The “On Faith” column at the Washington Post offers a preposterous question for discussion this week:
The U.S. House of Representatives voted last week to eliminate federal funding for Planned Parenthood, which provides abortions, along with a variety of health care services for women. The Virginia General Assembly last week approved legislation that requires abortion clinics to be regulated as hospitals, and providers say the stricter regulations will force many of them out of business. Both measures were pushed by anti-abortion activists. Should personal and religious views be allowed to prevent women from having access to a legal medical procedure?
The way this is asked, it is essentially asking whether those who oppose the availability of abortion without any restrictions (even those the Supreme Court says are constitutional) and or/funding of Planned Parenthood should have any right to pursue their public policy preferences legislatively. In other words, the panelists are asked, “do you think that some Americans should be disenfranchised and abortion made the only absolute right?” And even at that, they get agreement from some of the usual suspects. First up, Rev. Barry Lynn of Americans United for Separation of Church and State:
I hailed the ruling in Roe v. Wade when it was handed down in 1973 and still support it today. But in hindsight, there was one element missing from that landmark decision: A frank declaration that attempts to deny women reproductive freedom are grounded in religious dogma and that this raises serious concerns in a nation that separates church and state.
Consider what this would mean: for Rev. Lynn, Martin Luther King’s struggles against segregation and Jim Crow was invalid, because there were religious motives and concepts behind them. The abolitionist movement was invalid for the same reason. This is secularist totalitarianism, pure and simple: you don’t get to take part in public life if you don’t have approved secular motivations and reasons for taking the positions you do.
The ink on the Roe decision wasn’t even dry before it came under sustained political attack by the hierarchy of the Roman Catholic Church and fundamentalist Protestant clergy. We were told that legal abortion violated papal dictates or some right-wing minister’s interpretation of the Bible. That may be true for the respective believers, but it should never become the grounds for denying access to a medical procedure in America.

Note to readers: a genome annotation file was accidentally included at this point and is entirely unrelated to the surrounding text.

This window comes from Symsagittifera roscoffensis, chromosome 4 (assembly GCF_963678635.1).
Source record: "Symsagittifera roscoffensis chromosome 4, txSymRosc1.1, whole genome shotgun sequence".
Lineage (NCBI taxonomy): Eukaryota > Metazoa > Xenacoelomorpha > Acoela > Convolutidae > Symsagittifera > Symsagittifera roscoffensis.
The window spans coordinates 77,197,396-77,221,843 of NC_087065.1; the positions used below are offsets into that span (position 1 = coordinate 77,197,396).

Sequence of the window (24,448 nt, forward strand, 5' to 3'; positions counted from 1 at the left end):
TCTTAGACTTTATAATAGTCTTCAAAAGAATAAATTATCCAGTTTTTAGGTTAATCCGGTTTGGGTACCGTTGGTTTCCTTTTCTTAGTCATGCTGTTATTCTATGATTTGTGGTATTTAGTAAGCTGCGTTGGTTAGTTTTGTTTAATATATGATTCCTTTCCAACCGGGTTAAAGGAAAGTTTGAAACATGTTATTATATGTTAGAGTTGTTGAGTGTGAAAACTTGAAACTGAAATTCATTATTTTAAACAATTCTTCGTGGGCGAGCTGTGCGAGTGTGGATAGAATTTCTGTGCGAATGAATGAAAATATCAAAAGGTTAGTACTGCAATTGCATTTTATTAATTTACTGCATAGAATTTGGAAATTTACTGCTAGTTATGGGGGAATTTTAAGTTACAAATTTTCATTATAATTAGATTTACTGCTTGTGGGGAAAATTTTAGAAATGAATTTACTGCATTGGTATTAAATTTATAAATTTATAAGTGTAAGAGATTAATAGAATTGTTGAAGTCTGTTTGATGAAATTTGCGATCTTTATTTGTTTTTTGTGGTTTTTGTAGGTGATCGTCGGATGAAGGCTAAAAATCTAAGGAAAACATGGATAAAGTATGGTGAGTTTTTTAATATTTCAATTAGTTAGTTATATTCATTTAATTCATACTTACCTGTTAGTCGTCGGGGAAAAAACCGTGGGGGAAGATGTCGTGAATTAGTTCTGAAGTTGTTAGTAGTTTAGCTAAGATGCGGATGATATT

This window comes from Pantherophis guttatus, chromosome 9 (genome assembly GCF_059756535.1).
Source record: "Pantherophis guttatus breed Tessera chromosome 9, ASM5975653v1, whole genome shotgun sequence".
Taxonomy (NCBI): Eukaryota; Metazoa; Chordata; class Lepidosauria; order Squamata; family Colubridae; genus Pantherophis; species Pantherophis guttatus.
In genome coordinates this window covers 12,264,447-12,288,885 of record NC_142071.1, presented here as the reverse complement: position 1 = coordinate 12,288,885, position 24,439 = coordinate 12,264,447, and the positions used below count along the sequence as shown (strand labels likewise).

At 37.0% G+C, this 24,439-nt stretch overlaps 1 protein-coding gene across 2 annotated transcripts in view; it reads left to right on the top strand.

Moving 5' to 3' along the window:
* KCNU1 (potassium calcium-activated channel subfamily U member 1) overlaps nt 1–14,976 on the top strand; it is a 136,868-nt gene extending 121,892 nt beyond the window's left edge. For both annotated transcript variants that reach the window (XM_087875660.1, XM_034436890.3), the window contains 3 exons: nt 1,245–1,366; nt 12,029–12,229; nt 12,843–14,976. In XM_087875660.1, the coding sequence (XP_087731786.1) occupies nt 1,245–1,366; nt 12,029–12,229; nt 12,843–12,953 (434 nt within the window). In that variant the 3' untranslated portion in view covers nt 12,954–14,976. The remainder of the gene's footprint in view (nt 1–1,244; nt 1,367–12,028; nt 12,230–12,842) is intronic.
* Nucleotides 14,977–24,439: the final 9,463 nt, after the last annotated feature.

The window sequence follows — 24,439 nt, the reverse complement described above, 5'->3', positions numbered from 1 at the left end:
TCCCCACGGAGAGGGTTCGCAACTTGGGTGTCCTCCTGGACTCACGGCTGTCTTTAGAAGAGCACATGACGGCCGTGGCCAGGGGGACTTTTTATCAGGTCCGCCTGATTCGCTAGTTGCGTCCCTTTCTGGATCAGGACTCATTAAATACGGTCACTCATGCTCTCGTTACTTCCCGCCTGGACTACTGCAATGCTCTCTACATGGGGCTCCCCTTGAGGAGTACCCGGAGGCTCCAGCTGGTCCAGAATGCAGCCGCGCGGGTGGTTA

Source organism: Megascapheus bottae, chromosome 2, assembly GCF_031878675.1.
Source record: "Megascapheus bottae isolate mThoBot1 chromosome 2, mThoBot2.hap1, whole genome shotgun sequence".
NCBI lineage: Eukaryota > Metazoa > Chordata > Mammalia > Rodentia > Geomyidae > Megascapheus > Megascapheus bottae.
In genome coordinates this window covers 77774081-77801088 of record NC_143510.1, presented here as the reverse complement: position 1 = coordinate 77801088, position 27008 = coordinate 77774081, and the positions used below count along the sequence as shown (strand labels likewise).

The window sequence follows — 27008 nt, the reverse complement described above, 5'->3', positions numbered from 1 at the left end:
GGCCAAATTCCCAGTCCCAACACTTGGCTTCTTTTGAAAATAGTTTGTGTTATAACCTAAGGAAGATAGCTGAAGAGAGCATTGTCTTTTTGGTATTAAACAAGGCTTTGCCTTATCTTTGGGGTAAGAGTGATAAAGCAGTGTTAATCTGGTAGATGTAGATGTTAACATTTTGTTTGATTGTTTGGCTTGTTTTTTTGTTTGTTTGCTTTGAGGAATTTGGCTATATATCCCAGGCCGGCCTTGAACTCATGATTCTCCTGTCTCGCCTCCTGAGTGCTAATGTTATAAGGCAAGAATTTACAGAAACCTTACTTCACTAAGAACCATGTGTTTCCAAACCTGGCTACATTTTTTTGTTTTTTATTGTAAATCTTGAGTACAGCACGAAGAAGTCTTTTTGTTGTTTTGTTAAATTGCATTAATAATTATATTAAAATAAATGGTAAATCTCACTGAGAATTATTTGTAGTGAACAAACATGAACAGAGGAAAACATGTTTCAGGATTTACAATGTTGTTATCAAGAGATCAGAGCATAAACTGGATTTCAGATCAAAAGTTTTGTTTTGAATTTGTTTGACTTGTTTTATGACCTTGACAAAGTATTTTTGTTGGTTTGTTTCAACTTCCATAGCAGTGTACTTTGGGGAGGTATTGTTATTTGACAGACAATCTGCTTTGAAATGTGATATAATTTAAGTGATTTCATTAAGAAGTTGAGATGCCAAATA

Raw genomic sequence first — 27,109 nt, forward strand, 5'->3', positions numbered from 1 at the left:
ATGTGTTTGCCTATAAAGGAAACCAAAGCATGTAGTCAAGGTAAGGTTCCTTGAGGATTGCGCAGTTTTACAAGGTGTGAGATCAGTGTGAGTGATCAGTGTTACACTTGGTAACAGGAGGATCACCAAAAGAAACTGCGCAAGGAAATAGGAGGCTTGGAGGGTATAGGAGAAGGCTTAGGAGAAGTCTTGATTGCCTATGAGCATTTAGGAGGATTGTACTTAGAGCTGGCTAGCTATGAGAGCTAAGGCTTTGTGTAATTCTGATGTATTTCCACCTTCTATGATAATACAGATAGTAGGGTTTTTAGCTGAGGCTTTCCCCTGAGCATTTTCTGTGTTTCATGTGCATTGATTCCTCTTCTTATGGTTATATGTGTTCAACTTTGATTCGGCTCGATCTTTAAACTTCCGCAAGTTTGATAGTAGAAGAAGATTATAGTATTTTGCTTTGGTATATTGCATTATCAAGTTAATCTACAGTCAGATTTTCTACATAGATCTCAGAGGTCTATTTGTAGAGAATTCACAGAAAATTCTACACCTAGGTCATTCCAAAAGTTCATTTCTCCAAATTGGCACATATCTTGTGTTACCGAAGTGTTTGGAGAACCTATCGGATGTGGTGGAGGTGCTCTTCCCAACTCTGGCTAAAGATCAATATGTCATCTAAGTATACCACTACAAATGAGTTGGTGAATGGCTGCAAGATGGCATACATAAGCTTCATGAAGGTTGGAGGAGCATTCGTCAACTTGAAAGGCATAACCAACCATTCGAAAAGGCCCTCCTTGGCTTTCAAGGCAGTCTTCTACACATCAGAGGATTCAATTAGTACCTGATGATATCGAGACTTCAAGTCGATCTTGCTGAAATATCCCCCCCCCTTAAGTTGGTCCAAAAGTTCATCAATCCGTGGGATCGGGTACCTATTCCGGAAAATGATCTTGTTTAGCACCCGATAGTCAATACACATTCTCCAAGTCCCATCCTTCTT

Not only is Rev. Lynn a totalitarian, but he’s either an ignorant one or a dishonest one. He acts as though “papal dictates” or biblical texts are the basis for the opposition to abortion. In fact, opponents Catholic, Protestant, Jewish, Muslim, and secular have consistently for decades made arguments based on reason, evidence, and ethics based in natural law and thus accessible to all people. If Lynn is really so uninformed that he has never encountered any of these, he clearly needs to read something besides Doonesbury and Democratic Underground.
Next up, Susan Brooks Thistlethwaite of the Center for American Progress and former UCC seminary president:
When Jesus tells us to take care of the “least of these” (Matthew 25), he includes taking care of those who are sick. Eliminating federal funding for Planned Parenthood is a direct attack on the basic health care of women who can least afford it, and thus a rejection of one of Jesus’ core teachings. Instead, it is a direct attack on the most vulnerable in our society.
Sick? Pregnancy is an illness, now? The fact is that except in very rare cases, the core business of Planned Parenthood (abortion and birth control) has nothing to do with illness, regardless of whether the person is poor or not.
Planned Parenthood provides many crucial health services to women and girls. As Jessica Arons and Alex Walden of the Center for American Progress argue, “Planned Parenthood is a safety net provider to millions of people who do not have health insurance, many of whom are people of color and immigrants. Government funding allows Planned Parenthood to provide marginalized communities with family planning services, screening for sexually transmitted infections and reproductive cancers, prenatal care, and basic well-woman care. These services account for 97 percent of the care they provide.”
I believe Col. Potter referred to this as “horse hockey.” The people who don’t have health insurance and are going to Planned Parenthood are mostly on Medicaid, college students who can go to their school’s clinics, or people who can afford to go to other providers. There is nothing that Planned Parenthood does that is not done by many other providers who don’t have the taint of PP’s criminality. I also find that 97% figure highly questionable–it makes it sound as though abortion is somehow peripheral to PP’s work, whereas it provides a revenue stream in the hundreds of millions of dollars per year.
I doubt that the majority of Americans of faith wake up in the morning and say to themselves, ‘today I will try to prevent poor women and girls from getting the basic health care they need.’ No, these attacks on the most vulnerable among us are presented to people as ending abortion and packaged as “pro-life.” But after years of physical attacks, including murder, of those who provide abortion services, the “pro-life” movement has lost the right to use that terminology.